Iridescent black feathers with yellowish white dots cover European Starlings. During the mating season, males display their wings outstretched to attract females. To flee from predators, such as hawks, they travel in groups and create clustered formations.


Scientific name: Corvus corax 

Length: 24 in

Weight: 2.6 lb

Wingspan: 53 in

The Common Raven, which is akin to a crow although bigger, is native to Mexico, the United States west of the Rockies, and almost all of Canada. They can glide for longer than crows can because their wings are narrower.

Ravens are very bright birds. They can be taught to mimic human speech, and they may use tools in the wild to reach food or water. They can be semi-domesticated and taught to do so on occasion. Parents work together to feed young and some mate for life. They eat everything from garbage to tiny mammals and berries, and are omnivores.


Scientific name: Molothrus ater 

Length: 7.5 in

Weight: 1.5 oz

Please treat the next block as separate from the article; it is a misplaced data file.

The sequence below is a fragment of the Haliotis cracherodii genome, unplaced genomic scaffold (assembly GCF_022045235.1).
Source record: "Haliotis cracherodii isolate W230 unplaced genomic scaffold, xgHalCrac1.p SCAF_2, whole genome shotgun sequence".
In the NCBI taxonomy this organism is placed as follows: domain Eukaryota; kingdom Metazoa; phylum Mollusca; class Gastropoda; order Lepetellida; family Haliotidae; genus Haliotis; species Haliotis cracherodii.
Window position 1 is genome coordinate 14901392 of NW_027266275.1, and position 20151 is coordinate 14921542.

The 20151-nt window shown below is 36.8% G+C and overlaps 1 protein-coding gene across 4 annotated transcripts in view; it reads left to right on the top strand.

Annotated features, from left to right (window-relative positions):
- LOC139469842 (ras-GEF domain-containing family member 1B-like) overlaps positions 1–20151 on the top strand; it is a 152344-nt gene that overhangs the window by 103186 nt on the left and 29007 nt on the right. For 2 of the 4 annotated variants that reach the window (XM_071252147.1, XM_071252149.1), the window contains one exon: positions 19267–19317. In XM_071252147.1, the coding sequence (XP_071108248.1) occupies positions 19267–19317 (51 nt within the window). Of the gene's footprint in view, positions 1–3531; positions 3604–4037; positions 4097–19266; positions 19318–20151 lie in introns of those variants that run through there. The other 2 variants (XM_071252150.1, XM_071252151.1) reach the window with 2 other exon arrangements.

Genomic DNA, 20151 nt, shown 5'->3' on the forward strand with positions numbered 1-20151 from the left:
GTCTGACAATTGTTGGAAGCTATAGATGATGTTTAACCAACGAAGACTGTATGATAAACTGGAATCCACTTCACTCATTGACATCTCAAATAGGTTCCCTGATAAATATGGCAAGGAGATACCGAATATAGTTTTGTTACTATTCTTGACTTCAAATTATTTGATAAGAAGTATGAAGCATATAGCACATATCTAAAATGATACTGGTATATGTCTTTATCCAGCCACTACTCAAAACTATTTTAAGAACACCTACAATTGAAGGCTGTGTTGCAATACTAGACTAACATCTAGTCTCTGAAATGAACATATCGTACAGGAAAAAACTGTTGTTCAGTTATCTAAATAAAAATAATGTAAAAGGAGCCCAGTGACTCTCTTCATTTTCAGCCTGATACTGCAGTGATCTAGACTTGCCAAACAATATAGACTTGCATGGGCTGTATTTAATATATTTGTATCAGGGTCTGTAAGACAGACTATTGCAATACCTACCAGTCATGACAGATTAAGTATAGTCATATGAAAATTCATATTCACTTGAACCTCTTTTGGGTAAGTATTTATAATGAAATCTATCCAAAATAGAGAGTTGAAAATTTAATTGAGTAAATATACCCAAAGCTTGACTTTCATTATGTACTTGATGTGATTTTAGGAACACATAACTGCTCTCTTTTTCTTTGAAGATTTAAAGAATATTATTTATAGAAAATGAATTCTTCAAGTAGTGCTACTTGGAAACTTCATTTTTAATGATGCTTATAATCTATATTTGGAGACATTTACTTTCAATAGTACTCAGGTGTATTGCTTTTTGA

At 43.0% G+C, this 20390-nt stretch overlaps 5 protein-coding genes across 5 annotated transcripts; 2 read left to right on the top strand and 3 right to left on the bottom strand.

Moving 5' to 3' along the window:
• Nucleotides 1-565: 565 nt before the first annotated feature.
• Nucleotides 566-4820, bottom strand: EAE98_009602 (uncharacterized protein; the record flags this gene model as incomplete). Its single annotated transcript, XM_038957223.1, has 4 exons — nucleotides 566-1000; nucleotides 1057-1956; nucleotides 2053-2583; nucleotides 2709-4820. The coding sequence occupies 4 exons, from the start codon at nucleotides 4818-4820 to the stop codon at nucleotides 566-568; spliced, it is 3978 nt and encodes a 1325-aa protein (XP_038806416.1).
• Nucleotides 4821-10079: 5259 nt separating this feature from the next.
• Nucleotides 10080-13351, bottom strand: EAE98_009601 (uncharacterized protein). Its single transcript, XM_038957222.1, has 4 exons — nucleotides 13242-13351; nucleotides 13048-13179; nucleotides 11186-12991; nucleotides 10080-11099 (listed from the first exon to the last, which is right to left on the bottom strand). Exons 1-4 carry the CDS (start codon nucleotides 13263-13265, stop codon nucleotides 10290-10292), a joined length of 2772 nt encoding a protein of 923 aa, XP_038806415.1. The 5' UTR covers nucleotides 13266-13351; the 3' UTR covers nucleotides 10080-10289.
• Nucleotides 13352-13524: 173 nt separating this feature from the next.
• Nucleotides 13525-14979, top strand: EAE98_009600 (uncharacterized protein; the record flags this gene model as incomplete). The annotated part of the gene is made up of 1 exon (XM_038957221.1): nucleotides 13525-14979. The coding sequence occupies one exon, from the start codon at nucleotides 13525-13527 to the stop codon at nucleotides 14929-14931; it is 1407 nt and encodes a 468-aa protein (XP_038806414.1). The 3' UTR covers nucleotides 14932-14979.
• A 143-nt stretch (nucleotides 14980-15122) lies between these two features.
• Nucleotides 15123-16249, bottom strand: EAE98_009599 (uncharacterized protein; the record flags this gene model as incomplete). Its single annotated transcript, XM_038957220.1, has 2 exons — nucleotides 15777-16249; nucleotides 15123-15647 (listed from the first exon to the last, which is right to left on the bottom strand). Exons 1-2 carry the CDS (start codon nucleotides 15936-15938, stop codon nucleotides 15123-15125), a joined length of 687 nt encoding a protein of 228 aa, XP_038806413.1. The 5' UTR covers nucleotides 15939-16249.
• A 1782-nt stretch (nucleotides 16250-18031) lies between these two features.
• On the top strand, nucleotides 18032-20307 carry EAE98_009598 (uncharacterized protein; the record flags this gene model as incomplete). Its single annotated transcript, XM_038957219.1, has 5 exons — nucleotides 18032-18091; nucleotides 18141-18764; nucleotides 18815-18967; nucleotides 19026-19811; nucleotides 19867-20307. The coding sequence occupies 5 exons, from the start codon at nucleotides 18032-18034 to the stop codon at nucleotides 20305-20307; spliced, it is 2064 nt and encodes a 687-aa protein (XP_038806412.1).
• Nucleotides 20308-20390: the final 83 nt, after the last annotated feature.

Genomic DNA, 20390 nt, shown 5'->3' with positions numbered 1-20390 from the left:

Wingspan: 12 in

Throughout the summer, the Brown-headed Cowbird may be found across North America, with populations along the east coast and Gulf coast remaining all year. Outside of human habitation, these omnivorous birds congregate in huge, clamorous flocks. Males don’t shy away from using retail complexes as a mating showplace!

Brown-headed Cowbirds do not give birth to their own offspring. They act as “brood parasites” instead. A female will sneakily deposit eggs in another bird’s abandoned nest after mating. The cowbird chick will be raised by the adoptive mother, who is generally smaller than the infant.


Scientific name: Agelaius phoeniceus

Length: 8.75 in

Weight: 1.8 oz

Wingspan: 13 in